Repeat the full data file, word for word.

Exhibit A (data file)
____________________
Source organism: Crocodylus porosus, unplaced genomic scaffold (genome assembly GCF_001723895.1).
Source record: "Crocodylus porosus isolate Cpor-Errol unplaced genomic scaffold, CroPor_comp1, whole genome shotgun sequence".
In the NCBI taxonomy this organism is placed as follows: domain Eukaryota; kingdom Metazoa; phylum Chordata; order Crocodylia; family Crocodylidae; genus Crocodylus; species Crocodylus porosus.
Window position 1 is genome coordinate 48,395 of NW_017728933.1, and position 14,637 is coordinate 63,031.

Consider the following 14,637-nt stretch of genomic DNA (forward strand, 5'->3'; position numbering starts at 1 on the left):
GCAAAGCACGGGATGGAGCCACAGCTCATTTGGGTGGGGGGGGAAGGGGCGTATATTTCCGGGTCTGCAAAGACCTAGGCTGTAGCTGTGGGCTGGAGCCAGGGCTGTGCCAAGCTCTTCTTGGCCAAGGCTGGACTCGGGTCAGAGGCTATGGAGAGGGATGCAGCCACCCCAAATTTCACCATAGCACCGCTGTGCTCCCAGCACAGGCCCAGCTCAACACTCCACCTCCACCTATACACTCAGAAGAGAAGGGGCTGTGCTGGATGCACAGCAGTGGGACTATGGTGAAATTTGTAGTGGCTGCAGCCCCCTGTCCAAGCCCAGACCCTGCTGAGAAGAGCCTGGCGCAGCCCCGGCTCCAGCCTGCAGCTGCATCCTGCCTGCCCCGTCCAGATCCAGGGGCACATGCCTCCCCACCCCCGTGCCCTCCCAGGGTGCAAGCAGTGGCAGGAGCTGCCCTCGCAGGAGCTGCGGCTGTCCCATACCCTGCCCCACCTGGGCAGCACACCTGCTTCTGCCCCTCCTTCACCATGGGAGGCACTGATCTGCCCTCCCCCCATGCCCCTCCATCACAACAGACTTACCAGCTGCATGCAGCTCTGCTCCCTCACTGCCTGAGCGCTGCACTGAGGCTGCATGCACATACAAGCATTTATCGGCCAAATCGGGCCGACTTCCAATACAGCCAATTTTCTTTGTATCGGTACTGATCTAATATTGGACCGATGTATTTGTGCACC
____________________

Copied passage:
Source organism: Crocodylus porosus, unplaced genomic scaffold (genome assembly GCF_001723895.1).
Source record: "Crocodylus porosus isolate Cpor-Errol unplaced genomic scaffold, CroPor_comp1, whole genome shotgun sequence".
In the NCBI taxonomy this organism is placed as follows: domain Eukaryota; kingdom Metazoa; phylum Chordata; order Crocodylia; family Crocodylidae; genus Crocodylus; species Crocodylus porosus.
Window position 1 is genome coordinate 48,395 of NW_017728933.1, and position 14,637 is coordinate 63,031.

Consider the following 14,637-nt stretch of genomic DNA (forward strand, 5'->3'; position numbering starts at 1 on the left):
GCAAAGCACGGGATGGAGCCACAGCTCATTTGGGTGGGGGGGGAAGGGGCGTATATTTCCGGGTCTGCAAAGACCTAGGCTGTAGCTGTGGGCTGGAGCCAGGGCTGTGCCAAGCTCTTCTTGGCCAAGGCTGGACTCGGGTCAGAGGCTATGGAGAGGGATGCAGCCACCCCAAATTTCACCATAGCACCGCTGTGCTCCCAGCACAGGCCCAGCTCAACACTCCACCTCCACCTATACACTCAGAAGAGAAGGGGCTGTGCTGGATGCACAGCAGTGGGACTATGGTGAAATTTGTAGTGGCTGCAGCCCCCTGTCCAAGCCCAGACCCTGCTGAGAAGAGCCTGGCGCAGCCCCGGCTCCAGCCTGCAGCTGCATCCTGCCTGCCCCGTCCAGATCCAGGGGCACATGCCTCCCCACCCCCGTGCCCTCCCAGGGTGCAAGCAGTGGCAGGAGCTGCCCTCGCAGGAGCTGCGGCTGTCCCATACCCTGCCCCACCTGGGCAGCACACCTGCTTCTGCCCCTCCTTCACCATGGGAGGCACTGATCTGCCCTCCCCCCATGCCCCTCCATCACAACAGACTTACCAGCTGCATGCAGCTCTGCTCCCTCACTGCCTGAGCGCTGCACTGAGGCTGCATGCACATACAAGCATTTATCGGCCAAATCGGGCCGACTTCCAATACAGCCAATTTTCTTTGTATCGGTACTGATCTAATATTGGACCGATGTATTTGTGCACC